WASHINGTON – The Bush administration on Tuesday ordered PCBs dredged from the upper Hudson River, setting in motion one of the largest such cleanup operations in the nation's history.
The final plan includes performance standards for air quality and noise but not for PCBs suspended in the river water.
"We are going forward with this important cleanup," Environmental Protection Agency Administrator Christie Whitman said Tuesday.
General Electric Co., which dumped 1.3 million pounds of PCBs into the river before the substance was banned by the federal government in 1977, bitterly opposes dredging the river bottom. The cleanup is expected to cost the company some $500 million. There was no immediate comment from a GE spokesman regarding Tuesday's announcement.
The final "record of decision" from the Environmental Protection Agency mirrors the draft plan the agency endorsed over the summer. In August, Whitman announced she would go along with the Clinton administration blueprint to dredge PCB hotspots in the river north of Albany.
Gov. George Pataki, environmentalists and elected Democrats had all lobbied against including performance standards in the plan saying they could delay the cleanup and make it susceptible to legal challenges.
GE had lobbied for performance standards, which would allow officials to gauge the effectiveness of the cleanup as the it progressed. While standards for air quality and noise were included in the final plan, EPA said standards to see whether PCBs were being resuspended in the river water as the dredging progressed would be developed with public input during the design stage.
Now work begins on engineering details of the plan to dredge 2.65 million cubic yards of sediment -- which would fill about 40 football fields 30 feet deep. That could take several years.
The EPA said it transmitted its decision to state officials, who now have 15 business days to review it before it is released officially.
The decision caps a quarter century of false starts and conflicting studies over what to do with polychlorinated biphenyls, or PCBs, buried in the river bottom.
PCBs have been linked to cancer in laboratory animals. The EPA classifies the oily substances as a probable carcinogen and says PCBs pose risks to wildlife and to people who eat fish from the Hudson.
In 1984, a 197-mile stretch of the river from Hudson Falls to the tip of lower Manhattan was placed on the federal Superfund cleanup list. But with PCB levels appearing to drop, the EPA decided not to order a cleanup and to see what happened.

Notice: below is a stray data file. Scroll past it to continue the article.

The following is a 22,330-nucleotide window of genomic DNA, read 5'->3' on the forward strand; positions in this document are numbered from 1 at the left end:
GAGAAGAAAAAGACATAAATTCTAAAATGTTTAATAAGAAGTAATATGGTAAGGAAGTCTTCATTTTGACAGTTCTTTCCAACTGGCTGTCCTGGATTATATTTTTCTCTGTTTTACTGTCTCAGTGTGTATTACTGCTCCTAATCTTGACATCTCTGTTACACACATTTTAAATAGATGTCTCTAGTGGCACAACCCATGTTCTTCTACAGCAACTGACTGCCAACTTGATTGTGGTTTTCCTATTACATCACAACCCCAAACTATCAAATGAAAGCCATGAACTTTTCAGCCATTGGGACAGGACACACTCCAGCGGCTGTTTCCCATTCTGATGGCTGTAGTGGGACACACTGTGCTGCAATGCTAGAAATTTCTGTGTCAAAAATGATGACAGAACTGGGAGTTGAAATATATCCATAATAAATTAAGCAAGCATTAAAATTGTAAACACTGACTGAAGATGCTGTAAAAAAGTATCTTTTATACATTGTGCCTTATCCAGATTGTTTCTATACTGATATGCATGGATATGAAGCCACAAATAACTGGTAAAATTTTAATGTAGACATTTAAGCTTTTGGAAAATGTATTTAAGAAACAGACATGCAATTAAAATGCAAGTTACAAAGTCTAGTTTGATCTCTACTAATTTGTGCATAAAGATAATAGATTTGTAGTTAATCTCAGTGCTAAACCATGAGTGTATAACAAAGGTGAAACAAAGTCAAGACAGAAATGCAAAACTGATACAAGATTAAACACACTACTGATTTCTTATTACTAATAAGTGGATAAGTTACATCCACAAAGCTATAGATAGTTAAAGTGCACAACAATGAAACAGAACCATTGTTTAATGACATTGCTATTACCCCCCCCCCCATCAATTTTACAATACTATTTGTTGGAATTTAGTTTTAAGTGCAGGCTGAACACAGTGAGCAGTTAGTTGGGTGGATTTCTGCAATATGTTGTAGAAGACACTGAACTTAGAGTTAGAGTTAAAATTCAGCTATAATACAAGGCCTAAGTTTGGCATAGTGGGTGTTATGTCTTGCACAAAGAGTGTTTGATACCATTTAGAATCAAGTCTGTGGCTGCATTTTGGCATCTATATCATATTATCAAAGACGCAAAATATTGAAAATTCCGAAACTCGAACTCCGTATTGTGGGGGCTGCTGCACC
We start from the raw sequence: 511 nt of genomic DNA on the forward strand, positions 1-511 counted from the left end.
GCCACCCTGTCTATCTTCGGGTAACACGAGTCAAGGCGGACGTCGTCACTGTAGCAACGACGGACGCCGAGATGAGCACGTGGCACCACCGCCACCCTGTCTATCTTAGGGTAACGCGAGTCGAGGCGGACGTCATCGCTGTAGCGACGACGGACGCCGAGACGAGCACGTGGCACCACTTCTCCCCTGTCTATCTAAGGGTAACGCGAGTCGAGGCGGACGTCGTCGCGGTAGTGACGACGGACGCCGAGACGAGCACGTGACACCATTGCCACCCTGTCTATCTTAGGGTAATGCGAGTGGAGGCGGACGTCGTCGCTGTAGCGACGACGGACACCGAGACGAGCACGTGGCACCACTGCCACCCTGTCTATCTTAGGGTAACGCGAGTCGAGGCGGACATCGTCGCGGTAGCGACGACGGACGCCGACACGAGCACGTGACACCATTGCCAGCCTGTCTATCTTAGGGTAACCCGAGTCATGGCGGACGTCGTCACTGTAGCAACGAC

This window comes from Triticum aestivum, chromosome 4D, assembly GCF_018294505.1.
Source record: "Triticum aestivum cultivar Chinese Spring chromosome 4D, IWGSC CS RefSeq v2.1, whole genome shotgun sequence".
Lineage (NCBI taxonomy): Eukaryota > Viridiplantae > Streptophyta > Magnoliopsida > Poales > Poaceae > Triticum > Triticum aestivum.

PCB levels continued to slowly decrease but not quickly enough to suit the EPA and in 1991 the agency said it would reevaluate its decision.
A bitter battle has followed.
Environmentalists argued that the river would remain polluted until the PCBs were scooped out. GE insisted the river was cleansing itself and to stir up the sediments would only make the problem worse.
Upstate communities where the dredging would take place are among the most adamantly opposed, fearing the disruption lumbering dump trucks and huge dewatering plants will have on their quality of life. They also do not want to be left storing the contaminated mud in landfills.
GE spent millions of dollars on high-powered Washington lobbyists and an advertising blitz aimed at preventing dredging.
Still, the Clinton administration one year ago outlined a plan to dredge PCB pockets in the northern Hudson River. In the public comment period that followed, tens of thousands of opinions poured in. The huge response prompted the EPA to push back its final decision, initially scheduled for the spring. The decision was delayed again by the Sept. 11 terrorist attacks in New York
GE's options shrink now that the final decision is in. The federal Superfund law, under which the dredging is being ordered, is largely immune to lawsuits. GE has, however, filed a lawsuit in U.S. District Court challenging the constitutionality of the Superfund law itself.
If the company refuses to go along with the cleanup, the EPA can start the work on its own and charge GE up to triple the cost.
GE released PCBs from its capacitor plans in Fort Edward and Hudson Falls north of Albany. PCBs served as insulation and a coolant.